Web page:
|À la mode in Parisian restaurants and bistros, these are thoroughly modern wines; ideal with a wide variety of foods and ready to drink early. However, some of the best
vines produce a wine that can age well, even up to 20 years or more for the top crus. Given time they develop a fine and complex bouquet marked by both the fruit and the oak. The best way to
discover the wines of this sub-region is to go there. As Saumur is only about 150 miles from the channel ferry ports it's a convenient stop-off for wine loving holidaymakers on the continent.
I spent a hugely enjoyable weekend in Saumur and found the warmth and hospitality of its vignerons as refreshing as the deep, fruity and complex wines they produce.
|The Daheuiller family owns and works Domaine des Varinelles which was created in the mid-nineteenth century. The house, winery, cellars and a small parcel of their
42 hectares of vines are clustered together around a smart courtyard in the centre of the village. Right: Maturing Saumur Champigny Vieilles Vignes at Domaine des Varinelles.
When I arrived there was a fire of vine roots glowing in the cheminée and the tasting table was already set up with opened bottles, tasting glasses, the ubiquitous spittoon or crachoire and even plates of little snacks. It certainly pays to telephone ahead rather than arriving unannounced!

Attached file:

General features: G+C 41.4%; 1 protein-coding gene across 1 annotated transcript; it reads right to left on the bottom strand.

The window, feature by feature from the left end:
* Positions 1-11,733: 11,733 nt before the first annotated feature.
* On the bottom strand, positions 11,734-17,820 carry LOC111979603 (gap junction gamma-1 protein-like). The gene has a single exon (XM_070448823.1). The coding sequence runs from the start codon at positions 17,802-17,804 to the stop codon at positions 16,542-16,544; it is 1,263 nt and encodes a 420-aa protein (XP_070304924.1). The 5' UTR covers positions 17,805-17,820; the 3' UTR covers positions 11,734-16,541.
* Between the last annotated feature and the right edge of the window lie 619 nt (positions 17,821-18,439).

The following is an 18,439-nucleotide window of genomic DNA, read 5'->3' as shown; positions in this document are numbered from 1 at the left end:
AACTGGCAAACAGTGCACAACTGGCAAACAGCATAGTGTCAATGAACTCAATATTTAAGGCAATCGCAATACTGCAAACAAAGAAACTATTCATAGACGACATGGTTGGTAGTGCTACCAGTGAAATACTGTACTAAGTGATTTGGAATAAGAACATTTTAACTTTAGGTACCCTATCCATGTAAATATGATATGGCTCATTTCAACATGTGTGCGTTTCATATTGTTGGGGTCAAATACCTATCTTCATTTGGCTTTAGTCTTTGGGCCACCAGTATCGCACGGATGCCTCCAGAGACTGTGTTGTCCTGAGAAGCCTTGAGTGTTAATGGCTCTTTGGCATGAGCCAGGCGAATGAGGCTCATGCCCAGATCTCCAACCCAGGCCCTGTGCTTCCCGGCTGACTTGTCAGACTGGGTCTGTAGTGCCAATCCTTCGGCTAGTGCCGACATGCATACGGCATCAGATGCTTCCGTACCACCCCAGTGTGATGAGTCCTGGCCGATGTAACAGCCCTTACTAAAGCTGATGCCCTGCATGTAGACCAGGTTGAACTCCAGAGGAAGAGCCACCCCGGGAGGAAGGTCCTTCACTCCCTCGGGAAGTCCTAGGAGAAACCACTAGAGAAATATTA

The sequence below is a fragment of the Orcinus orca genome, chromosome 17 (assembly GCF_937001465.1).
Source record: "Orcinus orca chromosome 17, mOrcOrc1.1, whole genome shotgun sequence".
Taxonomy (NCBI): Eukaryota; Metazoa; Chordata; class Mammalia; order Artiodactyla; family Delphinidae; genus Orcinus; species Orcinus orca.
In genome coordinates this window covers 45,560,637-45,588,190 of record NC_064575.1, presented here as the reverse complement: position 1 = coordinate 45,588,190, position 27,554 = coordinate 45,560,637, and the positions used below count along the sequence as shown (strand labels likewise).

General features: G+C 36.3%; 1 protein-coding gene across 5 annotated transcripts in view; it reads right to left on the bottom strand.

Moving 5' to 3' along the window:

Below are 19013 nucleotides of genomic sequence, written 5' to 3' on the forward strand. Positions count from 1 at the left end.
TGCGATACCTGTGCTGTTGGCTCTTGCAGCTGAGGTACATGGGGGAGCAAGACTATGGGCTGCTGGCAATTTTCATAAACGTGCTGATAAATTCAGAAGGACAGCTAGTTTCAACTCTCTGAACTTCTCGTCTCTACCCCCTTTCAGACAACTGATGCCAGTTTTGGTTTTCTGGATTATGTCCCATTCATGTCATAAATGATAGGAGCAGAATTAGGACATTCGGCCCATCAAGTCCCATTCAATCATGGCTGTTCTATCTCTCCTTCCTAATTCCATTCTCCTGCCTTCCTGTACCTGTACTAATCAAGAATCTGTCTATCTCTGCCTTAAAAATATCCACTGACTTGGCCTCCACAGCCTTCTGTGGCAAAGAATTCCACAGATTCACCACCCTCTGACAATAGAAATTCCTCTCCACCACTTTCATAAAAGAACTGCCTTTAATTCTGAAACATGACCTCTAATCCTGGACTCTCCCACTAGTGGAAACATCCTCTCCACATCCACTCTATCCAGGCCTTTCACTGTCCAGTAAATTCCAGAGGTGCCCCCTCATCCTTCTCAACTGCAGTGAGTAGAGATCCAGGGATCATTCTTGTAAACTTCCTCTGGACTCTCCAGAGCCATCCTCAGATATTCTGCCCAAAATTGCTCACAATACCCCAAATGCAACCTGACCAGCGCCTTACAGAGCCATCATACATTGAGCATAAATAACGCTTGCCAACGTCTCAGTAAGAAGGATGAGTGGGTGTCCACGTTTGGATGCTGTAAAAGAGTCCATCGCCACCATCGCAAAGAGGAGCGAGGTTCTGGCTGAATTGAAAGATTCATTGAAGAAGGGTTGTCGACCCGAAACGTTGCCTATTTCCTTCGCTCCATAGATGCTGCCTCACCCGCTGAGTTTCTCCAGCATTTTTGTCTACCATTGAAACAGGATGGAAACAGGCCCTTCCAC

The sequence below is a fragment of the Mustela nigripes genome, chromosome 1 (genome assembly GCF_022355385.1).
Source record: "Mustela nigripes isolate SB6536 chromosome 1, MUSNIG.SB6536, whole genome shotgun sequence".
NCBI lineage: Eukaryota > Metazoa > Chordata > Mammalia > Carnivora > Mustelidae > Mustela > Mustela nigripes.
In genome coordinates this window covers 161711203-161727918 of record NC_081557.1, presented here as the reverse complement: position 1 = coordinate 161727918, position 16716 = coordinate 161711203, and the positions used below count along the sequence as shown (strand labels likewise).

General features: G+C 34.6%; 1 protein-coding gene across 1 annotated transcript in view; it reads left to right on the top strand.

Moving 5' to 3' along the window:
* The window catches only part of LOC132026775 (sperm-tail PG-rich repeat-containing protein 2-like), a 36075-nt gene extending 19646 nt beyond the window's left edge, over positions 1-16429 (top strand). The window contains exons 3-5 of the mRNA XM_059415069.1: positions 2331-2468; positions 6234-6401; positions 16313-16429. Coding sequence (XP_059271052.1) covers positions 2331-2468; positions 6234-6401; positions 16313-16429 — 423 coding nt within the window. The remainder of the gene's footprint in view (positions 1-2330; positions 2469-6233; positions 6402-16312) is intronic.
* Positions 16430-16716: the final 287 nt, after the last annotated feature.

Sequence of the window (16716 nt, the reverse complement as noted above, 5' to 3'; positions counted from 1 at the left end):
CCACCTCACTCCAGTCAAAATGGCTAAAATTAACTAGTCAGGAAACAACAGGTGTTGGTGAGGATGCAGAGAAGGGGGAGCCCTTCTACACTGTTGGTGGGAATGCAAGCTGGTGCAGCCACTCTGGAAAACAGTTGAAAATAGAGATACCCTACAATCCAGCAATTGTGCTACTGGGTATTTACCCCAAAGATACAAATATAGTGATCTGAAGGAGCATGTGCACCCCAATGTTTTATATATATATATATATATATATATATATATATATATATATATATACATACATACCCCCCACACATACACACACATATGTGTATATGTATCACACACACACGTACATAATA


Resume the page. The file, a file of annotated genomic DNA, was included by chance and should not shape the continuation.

|Visiting the cellar of André Bonneau at Domaine La Bonnelière is like descending into Aladdin's Cave; thousands of shiny coins pressed into the soft tuffeau walls and ceiling glitter in the candlelight and
a plaster Saint Vincent looks down from his glowing niche like a benevolent genie. André bought the estate in the early 1970s and now runs the family business with his two sons Anthony and Cédric.
The younger son Cédric (pictured right) conducted the tasting of three different wines from the domaine including a vertical of their old-vines Saumur Champigny from the best vineyard - les Poyeux.
The Cuvée des Poyeux is made from vines with an average age of 35 years. A third of the wine is aged for 10 months in second-year oak barrels. The 2003 is a deep, dark ruby with a nose dominated by red fruits and is already drinking well. The 2002 is a softer wine with a slightly smoky finish. Best of the flight is the 1989 which, like Les Varinelles, shows how well these wines develop in the bottle. The colour has matured into a deep oxblood with bright tawny tints. First impressions on the nose are of fresh mint and oak, then the fruit, especially cassis. The tannins have softened into an elegant, silky-smooth structure and a lively acidity balances stewed fruits and a hint of wood smoke. The wine is still packing a punch after over 25 years in the bottle. Bonneau's generic Saumur is a very acceptable wine as is the Champigny Cuvée Tradition, both of which offer great value for money.
|On the outskirts of Varrains, Thierry Germain (right) owns 22 ha of organic vines at Domaine des Roches Neuves. This domaine recently achieved the unofficial
classification of cru exceptionnel from Revue du Vin de France.